Her commander for the voyage was Lieutenant William Bligh who had been sailing master on the Resolution during Cook’s third voyage and had proved himself a most capable officer. The renamed Bounty left Spithead two days before Christmas 1787 under the Command of Captain Bligh and headed into the South Atlantic. On reaching the tip of South America she tried for over a month to battle her way around Cape Horn but was thwarted by atrocious weather and Bligh eventually ordered the vessel to the east; she crossed the Indian Ocean by way of the Cape of Good Hope before reaching the Pacific. The exhausted ship’s company finally dropped anchor in Tahiti – then named Otaheite – on the 26th October 1788, over ten months after leaving the River Thames.
The world that the Bounty’s crew found on Tahiti was such a contrast to the cramped conditions they had experienced on their ten month voyage. They were allowed to live on shore whilst they collected and potted the breadfruits and were entranced by the Tahitian way of life. They found a land of plenty and were well received, some became tattooed like the locals, many formed liaisons with the local women and acting lieutenant, Fletcher Christian, married a Tahitian called Maimiti. To many of the crew, used to harsh conditions at sea and struggling to make ends meet ashore in Britain, it seemed as if they had reached paradise.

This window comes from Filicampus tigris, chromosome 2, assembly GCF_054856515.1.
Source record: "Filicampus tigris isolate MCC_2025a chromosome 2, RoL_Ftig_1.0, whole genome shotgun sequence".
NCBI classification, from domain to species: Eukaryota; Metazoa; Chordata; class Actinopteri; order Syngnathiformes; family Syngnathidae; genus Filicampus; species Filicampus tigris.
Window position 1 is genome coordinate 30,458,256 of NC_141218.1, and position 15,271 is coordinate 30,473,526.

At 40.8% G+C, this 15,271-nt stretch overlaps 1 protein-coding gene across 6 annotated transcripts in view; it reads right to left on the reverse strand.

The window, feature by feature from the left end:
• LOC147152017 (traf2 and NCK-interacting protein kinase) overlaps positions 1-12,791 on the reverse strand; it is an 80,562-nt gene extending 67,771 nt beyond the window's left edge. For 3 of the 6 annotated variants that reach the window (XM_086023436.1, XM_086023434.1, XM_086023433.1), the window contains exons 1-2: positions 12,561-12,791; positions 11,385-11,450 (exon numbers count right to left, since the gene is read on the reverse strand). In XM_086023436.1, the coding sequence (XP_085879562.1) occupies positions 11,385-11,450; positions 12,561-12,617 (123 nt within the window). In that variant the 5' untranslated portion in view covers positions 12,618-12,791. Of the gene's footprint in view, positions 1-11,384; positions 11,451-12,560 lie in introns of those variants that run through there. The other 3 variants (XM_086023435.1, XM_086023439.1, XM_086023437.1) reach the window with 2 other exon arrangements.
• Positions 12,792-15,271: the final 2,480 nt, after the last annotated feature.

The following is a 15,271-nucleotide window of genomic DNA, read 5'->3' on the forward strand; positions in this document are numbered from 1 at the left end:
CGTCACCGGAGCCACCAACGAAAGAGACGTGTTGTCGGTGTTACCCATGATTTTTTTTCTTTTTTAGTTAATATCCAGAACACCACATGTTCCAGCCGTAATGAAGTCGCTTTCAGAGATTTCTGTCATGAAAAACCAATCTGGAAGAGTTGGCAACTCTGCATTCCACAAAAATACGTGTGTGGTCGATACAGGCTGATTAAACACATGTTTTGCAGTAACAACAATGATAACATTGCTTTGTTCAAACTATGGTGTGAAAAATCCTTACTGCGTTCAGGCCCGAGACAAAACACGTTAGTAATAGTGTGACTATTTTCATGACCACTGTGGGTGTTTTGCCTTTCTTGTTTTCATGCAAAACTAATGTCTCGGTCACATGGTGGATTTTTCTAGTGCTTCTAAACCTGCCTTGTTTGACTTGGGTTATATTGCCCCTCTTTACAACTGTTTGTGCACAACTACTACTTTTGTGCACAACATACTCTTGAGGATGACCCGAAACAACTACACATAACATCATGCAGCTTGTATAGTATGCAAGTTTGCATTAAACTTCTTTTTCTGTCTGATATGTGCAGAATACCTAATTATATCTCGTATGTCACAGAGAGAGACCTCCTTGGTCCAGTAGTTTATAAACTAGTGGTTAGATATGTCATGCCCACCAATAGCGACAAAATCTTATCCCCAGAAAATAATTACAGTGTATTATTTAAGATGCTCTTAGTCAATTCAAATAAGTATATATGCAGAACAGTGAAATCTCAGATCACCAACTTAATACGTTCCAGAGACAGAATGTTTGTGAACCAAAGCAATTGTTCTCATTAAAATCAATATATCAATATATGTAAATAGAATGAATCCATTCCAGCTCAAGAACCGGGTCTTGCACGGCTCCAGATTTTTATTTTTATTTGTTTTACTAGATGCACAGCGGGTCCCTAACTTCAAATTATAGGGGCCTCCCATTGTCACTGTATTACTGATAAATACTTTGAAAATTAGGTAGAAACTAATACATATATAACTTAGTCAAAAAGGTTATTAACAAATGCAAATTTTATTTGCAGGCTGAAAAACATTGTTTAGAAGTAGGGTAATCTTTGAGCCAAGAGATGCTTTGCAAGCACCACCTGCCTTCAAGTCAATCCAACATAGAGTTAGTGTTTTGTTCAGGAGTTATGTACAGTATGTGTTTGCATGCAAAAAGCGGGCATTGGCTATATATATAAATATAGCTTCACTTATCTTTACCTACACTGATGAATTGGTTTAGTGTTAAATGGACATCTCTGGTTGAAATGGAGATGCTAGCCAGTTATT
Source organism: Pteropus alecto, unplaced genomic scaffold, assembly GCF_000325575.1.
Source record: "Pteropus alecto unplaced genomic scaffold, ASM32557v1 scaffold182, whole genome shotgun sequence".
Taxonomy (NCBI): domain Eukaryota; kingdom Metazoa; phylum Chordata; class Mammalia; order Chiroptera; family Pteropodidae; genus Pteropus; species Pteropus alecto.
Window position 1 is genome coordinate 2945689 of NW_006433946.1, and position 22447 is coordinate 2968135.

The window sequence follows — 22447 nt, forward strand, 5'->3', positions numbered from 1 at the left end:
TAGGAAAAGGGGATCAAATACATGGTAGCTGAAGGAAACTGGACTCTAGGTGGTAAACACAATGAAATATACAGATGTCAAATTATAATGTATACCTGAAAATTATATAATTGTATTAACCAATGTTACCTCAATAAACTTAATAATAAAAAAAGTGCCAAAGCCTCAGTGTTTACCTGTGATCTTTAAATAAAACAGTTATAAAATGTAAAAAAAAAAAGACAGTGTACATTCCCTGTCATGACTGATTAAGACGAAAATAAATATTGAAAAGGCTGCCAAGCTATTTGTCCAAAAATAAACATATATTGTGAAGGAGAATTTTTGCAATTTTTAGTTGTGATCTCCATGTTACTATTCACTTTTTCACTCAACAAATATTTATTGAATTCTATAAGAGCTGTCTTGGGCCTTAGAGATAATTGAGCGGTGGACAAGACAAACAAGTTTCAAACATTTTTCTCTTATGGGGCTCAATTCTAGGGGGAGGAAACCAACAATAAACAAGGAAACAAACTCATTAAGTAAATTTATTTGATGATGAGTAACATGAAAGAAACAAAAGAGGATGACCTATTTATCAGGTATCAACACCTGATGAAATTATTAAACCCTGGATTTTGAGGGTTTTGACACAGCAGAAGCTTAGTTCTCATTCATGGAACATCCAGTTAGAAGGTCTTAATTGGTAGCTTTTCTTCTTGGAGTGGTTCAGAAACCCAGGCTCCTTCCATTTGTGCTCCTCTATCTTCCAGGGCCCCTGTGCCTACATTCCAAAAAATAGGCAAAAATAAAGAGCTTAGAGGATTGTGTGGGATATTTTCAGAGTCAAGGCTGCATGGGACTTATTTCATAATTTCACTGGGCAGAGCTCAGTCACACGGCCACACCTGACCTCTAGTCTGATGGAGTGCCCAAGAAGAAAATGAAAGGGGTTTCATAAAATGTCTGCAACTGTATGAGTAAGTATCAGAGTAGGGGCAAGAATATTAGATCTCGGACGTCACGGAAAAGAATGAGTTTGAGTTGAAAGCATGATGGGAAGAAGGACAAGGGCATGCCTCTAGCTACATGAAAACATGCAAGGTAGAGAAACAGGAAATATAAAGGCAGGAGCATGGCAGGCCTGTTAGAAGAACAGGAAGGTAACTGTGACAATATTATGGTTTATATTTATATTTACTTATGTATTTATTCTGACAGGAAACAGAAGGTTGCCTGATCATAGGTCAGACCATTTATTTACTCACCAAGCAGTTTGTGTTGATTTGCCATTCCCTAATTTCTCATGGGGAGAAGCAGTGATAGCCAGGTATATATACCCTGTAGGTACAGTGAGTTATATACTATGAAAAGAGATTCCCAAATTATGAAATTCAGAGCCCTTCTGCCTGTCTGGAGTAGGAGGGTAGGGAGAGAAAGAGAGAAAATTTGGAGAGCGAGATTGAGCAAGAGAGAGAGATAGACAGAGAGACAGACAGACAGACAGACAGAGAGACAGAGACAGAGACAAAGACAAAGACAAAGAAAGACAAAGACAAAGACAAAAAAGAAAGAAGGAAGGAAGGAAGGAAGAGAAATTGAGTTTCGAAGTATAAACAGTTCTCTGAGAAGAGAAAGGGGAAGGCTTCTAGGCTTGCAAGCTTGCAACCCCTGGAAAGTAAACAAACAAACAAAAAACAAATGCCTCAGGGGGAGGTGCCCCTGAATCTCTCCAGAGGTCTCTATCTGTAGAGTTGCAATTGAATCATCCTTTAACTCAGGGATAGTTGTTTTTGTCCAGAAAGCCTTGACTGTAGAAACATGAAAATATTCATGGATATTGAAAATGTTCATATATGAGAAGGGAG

All told, the Bounty and her crew spent five months at Tahiti, collecting a total of 1015 breadfruit. Three of the crew found the way of life so alluring that they deserted and although the crime for desertion was usually hanging, Bligh ordered them to be flogged when they were recaptured.
Many of the crew had heavy hearts when the Bounty finally weighed anchor and sailed for the West Indies on the 4th April 1789. Some probably resented being plucked from their apparent Garden of Eden and forced to face the rigours of a long sea voyage to the West Indies. Moreover, the ship, being full of breadfruit, was an even more cramped place. In short, the Bounty was not a happy ship and, after about three and a half weeks at sea the tensions erupted into outright mutiny. On the 28th April 1789, off the Friendly Islands, some 1300 miles from Tahiti, Fletcher Christian and armed group entered Bligh’s cabin and took him prisoner. Bligh was pushed out on deck wearing only his nightshirt: the mutineers had taken over the ship. Despite the drama, high words and frayed temper, Fletcher Christian and his supporters sized the ship without bloodshed.